The Georgetown AgingWell Hub recently released a fascinating report titled No Normal: The evolving retirement journey and experience. It describes six themes that will help you live a long and healthy life and will have a significant influence on your retirement journey.
Two of the themes—Health and Finances—should be familiar to readers of retirement books and articles. The other four themes may be less familiar but are equally important: Learning/Education, Community/Place, Purpose, and Resilience.
Let’s look briefly at each of these six themes.
Health. To say the obvious, good health is the underpinning to a successful retirement. It will impact your finances, your ability to work if that’s necessary, your social engagement, and your enjoyment of life. But good health isn’t guaranteed and will take effort on your part, including following a healthy diet, exercising, getting sufficient sleep, and proactively managing your health care. You’ll also want to nurture good mental health and positive attitudes towards aging.
Finances. To ensure you’ll have enough money during your retirement years, you’ll want to do your homework to make sure that your regular retirement income will cover your basic needs as well as any activities that will help you better enjoy your retirement. For many people, reaching this goal may push them to extend their working years; if that’s the case for you, you might need to be flexible and resilient to find work that meets your needs.
You’ll also want to plan for unforeseen financial expenses such as house repairs, health care expenses not covered by medical insurance such as dental bills and hearing aids, and long-term care. Stress about finances can negatively impact your physical and mental health, so it’s well worth your time to prepare solid financial plans to lessen your anxiety about an affordable retirement.
Learning/Education. Continued learning keeps your mind sharp and updates your skills if you need or want to work. It also helps you understand how the world around you is changing and reveals any adjustments you may need to make to continue aging well.
Community/Place. A network of supportive family and friends is crucial to healthy aging, and it’s even more important when you become frail. Loneliness is a significant health risk and a financial risk for aging retirees. When you leave full-time work and also if you become too frail to leave your house, you’ll want to find new ways to engage socially.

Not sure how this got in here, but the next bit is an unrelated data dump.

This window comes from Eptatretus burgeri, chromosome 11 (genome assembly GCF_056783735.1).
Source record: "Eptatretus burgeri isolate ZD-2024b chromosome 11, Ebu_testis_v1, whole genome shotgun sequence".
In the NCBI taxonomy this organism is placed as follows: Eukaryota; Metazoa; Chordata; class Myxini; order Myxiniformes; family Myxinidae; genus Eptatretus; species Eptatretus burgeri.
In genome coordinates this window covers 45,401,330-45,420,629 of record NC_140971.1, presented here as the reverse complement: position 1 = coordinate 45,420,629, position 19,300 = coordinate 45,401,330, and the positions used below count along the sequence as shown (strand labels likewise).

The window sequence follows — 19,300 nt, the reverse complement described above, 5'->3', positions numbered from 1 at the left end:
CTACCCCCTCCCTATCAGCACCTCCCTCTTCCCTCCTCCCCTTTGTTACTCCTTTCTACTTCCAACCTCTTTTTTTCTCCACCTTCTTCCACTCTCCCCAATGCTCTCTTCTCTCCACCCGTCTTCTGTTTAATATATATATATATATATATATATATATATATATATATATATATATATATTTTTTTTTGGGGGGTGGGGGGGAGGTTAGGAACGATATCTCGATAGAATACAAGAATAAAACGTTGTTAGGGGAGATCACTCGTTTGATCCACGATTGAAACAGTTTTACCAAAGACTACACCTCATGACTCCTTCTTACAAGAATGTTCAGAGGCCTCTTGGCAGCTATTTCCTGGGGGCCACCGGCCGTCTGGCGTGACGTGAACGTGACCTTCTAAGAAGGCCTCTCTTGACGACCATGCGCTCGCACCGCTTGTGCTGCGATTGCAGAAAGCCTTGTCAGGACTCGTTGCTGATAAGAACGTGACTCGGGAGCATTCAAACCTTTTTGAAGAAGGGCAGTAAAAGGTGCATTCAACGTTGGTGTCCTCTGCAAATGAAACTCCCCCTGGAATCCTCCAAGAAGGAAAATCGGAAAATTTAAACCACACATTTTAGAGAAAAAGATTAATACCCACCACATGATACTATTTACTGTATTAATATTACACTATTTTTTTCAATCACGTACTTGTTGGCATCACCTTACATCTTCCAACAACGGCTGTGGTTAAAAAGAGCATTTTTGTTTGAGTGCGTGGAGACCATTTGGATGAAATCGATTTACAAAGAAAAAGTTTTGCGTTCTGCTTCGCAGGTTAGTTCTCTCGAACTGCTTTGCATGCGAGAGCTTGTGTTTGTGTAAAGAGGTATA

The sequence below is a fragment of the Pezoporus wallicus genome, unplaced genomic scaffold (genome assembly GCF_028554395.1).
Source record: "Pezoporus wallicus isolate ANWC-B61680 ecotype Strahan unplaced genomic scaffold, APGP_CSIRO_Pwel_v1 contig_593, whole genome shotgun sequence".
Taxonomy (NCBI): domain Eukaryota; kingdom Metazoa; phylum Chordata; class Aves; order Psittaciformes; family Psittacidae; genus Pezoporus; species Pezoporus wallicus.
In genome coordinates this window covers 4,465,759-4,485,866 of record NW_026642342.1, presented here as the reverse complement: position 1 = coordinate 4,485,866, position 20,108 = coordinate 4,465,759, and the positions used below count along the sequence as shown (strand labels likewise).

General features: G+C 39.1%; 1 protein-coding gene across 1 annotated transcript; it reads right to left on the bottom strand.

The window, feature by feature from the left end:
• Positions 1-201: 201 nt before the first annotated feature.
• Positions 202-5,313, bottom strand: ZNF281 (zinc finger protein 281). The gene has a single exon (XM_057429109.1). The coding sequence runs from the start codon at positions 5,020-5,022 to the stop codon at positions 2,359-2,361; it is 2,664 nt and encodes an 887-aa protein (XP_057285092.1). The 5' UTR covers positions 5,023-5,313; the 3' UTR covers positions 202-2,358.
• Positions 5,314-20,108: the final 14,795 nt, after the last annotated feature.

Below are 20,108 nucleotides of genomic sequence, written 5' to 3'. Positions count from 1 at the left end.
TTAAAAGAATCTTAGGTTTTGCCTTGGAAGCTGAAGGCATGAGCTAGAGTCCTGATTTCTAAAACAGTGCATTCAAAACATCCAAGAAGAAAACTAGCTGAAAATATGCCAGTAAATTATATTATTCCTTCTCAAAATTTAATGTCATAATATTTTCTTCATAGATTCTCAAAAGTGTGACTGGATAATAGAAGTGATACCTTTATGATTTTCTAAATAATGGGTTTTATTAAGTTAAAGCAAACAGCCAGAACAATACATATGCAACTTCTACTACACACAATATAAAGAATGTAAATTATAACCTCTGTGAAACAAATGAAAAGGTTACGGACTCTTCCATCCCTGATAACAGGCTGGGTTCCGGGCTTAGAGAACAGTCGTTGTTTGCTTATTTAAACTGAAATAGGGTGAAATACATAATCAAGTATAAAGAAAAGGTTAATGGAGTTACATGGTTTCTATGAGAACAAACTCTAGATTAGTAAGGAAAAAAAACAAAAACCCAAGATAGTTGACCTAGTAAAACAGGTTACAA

Purpose. For many people, working gives them purpose and meaning, but that source of fulfillment can drop away when you leave the workforce for good. A strong sense of purpose and meaning can improve your physical and mental health. As a result, when you’re no longer working, you’ll want to consciously develop good reasons for getting up each morning.
Resilience. This is perhaps the least understood and one of the most important themes for aging well. A lot can go wrong during a retirement that can last a few decades, such as stock market crashes, inflation, frailty and poor health, family disruptions, and unexpected living expenses. And the world around you can change as well—think of all the changes that have happened in society in the past 25 years that impact how people live.
Don’t think these risks won’t happen to you: Look at the lives of your older relatives and friends, and you’ll most likely see they needed to navigate many disruptions and shocks in their lives. To help you counterbalance any unexpected disruptions, you’ll want to nurture and draw upon coping skills, such as flexibility, perseverance, and perspective.
The above themes provide a logical framework for planning a long, healthy retirement, and the full No Normal report provides many more details on these themes. But if you really want to understand at a gut level all the twists and turns that can happen over a long retirement, read the retirement journeys of sample retirees that are in the report.
These journey maps trace significant life events for these retirees throughout their lives, and they demonstrate how these retirees tapped into their supportive social networks and drew upon their coping skills to make it successfully through these events. The stories also demonstrate that not only will you need to navigate your own retirement journey, but that your journey is intertwined with the life journeys of your close family and friends—those connections can help support a long retirement.
Nobody promised it would be easy to live a long time in retirement, but there’s a lot to learn from the experiences of family and friends who have gone before you on your retirement journey.